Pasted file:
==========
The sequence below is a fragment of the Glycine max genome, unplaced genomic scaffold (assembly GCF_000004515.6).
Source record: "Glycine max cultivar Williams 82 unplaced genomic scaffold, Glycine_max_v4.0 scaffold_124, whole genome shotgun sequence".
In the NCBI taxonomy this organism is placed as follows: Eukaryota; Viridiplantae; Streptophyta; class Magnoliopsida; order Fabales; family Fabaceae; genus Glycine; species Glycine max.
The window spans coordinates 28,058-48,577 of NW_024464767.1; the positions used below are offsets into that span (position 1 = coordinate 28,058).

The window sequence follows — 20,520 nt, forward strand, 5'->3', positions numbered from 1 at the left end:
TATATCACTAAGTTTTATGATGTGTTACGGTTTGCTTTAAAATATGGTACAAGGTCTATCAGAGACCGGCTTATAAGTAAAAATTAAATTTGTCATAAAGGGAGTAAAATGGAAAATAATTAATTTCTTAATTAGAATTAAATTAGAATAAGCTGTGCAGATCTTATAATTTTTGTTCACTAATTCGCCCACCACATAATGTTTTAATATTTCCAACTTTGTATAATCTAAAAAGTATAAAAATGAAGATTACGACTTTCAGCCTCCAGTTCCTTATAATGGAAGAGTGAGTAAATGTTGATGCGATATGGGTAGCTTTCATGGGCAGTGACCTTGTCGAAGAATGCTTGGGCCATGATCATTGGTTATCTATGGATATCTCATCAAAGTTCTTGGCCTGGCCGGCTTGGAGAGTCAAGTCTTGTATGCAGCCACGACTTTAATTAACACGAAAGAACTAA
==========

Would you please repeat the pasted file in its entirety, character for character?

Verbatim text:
The sequence below is a fragment of the Glycine max genome, unplaced genomic scaffold (assembly GCF_000004515.6).
Source record: "Glycine max cultivar Williams 82 unplaced genomic scaffold, Glycine_max_v4.0 scaffold_124, whole genome shotgun sequence".
In the NCBI taxonomy this organism is placed as follows: Eukaryota; Viridiplantae; Streptophyta; class Magnoliopsida; order Fabales; family Fabaceae; genus Glycine; species Glycine max.
The window spans coordinates 28,058-48,577 of NW_024464767.1; the positions used below are offsets into that span (position 1 = coordinate 28,058).

The window sequence follows — 20,520 nt, forward strand, 5'->3', positions numbered from 1 at the left end:
TATATCACTAAGTTTTATGATGTGTTACGGTTTGCTTTAAAATATGGTACAAGGTCTATCAGAGACCGGCTTATAAGTAAAAATTAAATTTGTCATAAAGGGAGTAAAATGGAAAATAATTAATTTCTTAATTAGAATTAAATTAGAATAAGCTGTGCAGATCTTATAATTTTTGTTCACTAATTCGCCCACCACATAATGTTTTAATATTTCCAACTTTGTATAATCTAAAAAGTATAAAAATGAAGATTACGACTTTCAGCCTCCAGTTCCTTATAATGGAAGAGTGAGTAAATGTTGATGCGATATGGGTAGCTTTCATGGGCAGTGACCTTGTCGAAGAATGCTTGGGCCATGATCATTGGTTATCTATGGATATCTCATCAAAGTTCTTGGCCTGGCCGGCTTGGAGAGTCAAGTCTTGTATGCAGCCACGACTTTAATTAACACGAAAGAACTAA